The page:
A: I chose to use animals because they spoke to me. I think that animals offer people knowledge of what really matters in life: true feeling, honesty, loyalty. Animals may trick and steal, but they don’t lie.

Q:What appealed to you about having cats as main characters?
A: The stray that fell in love with our daughter Abby when she needed someone became part our family and its legend. His
name was Bent Ear—the Bent Ear in Whittington.

Q: Do you have any pets?
A: I don’t have any pets right now. I grew up with a dog named Jeep. We lived in the country. I was pretty much on my own. Jeep went everywhere with me, saved me once when I stumbled into a wasp nest and got stung senseless. He went
for help. Right after we got married, a noble cat named Thomissa took us on—reached out a paw as I passed a pet shop in New Haven and said “Take me!” so I did, and for the next six years she gave good counsel. Then Bent Ear adopted
Abby. When Abby was a little older, she met a wise and imaginative poodle named Jefe who became the hero of my novel, Regards, Rodeo. He was my partner in the book van I wrote about in Off in Zora and an inspiration in our family
for fourteen years. I still miss him.

Q: The present-day story takes place in and around a barn. Do you live on a farm, or have you spent time on one?
A: We live in a farm community. Our home is on a hill above the barn in the story. We know its occupants and the man who takes care of them—Bernie in the story.

Q:Whittington is earning comparisons to Charlotte’s Web. Were you inspired by E. B.White’s tale?
A: Yes. I’ve read E. B. White all my life. He and his hero Henry Thoreau are two writers I admire.

Q: Ben has dyslexia, and his sister and the animals try to help him overcome it and learn to read. Do you have any personal experience with dyslexia?
A: Yes. My oldest brother was dyslexic, but it was never diagnosed as a disorder you could treat. Our son, Ben, had
reading difficulties. A reading coach named Mrs. Hamilton saved him.

Q:What is it about Whittington that you think will appeal most to readers?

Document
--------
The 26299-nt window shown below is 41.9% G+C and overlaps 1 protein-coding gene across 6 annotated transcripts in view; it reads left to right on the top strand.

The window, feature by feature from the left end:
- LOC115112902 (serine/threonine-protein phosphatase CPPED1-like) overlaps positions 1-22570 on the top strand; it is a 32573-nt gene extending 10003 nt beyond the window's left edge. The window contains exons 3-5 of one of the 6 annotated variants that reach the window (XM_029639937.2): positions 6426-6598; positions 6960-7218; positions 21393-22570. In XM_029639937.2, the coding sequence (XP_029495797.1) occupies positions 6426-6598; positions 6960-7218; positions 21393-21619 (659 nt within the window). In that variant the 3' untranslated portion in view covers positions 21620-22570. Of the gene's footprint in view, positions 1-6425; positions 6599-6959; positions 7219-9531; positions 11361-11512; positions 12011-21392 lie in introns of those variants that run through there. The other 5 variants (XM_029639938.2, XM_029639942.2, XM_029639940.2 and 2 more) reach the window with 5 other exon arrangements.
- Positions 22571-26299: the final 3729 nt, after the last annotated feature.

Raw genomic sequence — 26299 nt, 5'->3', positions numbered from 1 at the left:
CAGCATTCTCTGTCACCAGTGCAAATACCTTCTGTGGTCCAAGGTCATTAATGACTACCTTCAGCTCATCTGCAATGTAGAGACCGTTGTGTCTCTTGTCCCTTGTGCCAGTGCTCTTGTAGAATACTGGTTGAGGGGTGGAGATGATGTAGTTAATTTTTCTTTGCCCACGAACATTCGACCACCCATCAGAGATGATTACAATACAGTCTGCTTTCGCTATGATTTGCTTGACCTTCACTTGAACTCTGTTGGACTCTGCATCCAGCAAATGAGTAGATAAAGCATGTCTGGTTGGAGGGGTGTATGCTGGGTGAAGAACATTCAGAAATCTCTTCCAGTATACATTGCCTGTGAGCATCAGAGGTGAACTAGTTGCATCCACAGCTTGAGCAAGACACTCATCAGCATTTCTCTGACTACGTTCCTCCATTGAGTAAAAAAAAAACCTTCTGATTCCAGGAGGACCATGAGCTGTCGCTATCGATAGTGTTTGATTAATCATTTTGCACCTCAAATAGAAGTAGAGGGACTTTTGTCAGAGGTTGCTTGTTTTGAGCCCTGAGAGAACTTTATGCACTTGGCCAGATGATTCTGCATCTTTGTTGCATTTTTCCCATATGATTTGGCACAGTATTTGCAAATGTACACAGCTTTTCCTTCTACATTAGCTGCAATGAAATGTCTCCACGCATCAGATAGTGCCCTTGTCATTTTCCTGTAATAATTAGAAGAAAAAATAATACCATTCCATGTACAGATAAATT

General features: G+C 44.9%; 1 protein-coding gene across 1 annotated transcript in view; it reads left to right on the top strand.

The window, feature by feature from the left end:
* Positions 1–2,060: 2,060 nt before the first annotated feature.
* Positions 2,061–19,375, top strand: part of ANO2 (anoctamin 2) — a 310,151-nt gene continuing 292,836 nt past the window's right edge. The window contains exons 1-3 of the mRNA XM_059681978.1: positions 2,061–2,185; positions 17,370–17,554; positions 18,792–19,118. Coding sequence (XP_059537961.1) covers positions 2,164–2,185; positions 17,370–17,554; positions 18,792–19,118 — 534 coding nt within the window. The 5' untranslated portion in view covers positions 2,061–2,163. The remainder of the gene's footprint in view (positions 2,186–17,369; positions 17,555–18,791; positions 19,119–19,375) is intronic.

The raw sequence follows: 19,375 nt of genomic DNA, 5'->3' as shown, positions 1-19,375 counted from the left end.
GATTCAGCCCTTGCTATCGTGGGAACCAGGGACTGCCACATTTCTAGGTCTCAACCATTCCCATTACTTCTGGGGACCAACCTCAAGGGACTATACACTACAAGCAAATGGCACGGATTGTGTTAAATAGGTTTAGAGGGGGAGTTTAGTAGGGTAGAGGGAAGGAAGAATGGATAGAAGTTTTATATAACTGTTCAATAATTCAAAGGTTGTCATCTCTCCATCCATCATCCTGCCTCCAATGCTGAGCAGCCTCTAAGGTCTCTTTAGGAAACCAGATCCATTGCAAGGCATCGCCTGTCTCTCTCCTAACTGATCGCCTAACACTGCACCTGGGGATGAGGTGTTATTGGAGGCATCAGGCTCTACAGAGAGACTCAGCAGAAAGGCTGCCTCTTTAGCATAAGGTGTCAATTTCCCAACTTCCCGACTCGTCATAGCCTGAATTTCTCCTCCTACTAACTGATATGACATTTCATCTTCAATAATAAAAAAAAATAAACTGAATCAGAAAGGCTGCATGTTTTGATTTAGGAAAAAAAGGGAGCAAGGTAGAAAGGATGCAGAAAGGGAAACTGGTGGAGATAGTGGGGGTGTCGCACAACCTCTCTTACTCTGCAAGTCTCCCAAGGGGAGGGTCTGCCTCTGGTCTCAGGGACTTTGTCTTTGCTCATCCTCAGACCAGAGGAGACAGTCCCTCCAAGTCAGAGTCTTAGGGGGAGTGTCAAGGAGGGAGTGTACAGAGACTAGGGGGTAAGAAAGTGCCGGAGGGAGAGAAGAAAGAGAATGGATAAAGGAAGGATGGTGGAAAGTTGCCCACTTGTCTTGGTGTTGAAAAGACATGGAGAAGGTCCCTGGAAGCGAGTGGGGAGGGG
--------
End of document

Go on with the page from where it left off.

A: What appealed to me was telling how hard growing up is. Kids fight lonely battles, like Dick Whittington and Ben. They
look for help on the way—Dick encountering Will Devlin, Fitzwarren, and Sir Louis Green, and Ben meeting Ms. O’Brien.


Language Arts—Have students write and illustrate Whittington’s version of the legend of Dick Whittington as an easy reader so that Ben might be able to read it. Then encourage students to dedicate their books to a character in the novel. Ask
them to share their dedication page in class and state why they chose that particular character. Alan Armstrong uses figurative language in the novel to create certain images. For example, “When [Whittington] stood or sat, he rocked slightly from side to side like a punch-drunk fighter.” (p. 1) Find other examples of similes in the novel.

Social Studies—As a class use the map in the book to note Dick Whittington’s first and second voyages. Send Ben and Abby on a trip that retraces Dick Whittington’s travels. Make a travel brochure of sites that Abby and Ben might see on each voyage. Pick one of the sites, and make a postcard that Ben and Abby send to their grandparents. Ben suffers from dyslexia, a disorder that causes someone to see letters and numbers backwards. He worries that his classmates will laugh at him because he needs special help. Invite a special education teacher to speak to the class about dyslexia. Ask the teacher to address the issue of labeling, and how such labeling interferes with the education of special needs students.

Science—A county agricultural agent gives Bernie a horsecare book. Brainstorm the kind of information that might be in
the book that Bernie receives. As a class, develop a table of contents for the book. Divide the class into small groups, and
assign each group a chapter to write. Bind the chapters into a book. Give the book an appropriate title.

Theater—Allow students to work in small groups to select a favorite chapter of the novel and write it as a one-act play. Use
appropriate costumes or masks to distinguish the characters. Design a simple scene backdrop, and choose appropriate music
to open and close the scene.


Thematic Connections
Questions for Group Discussions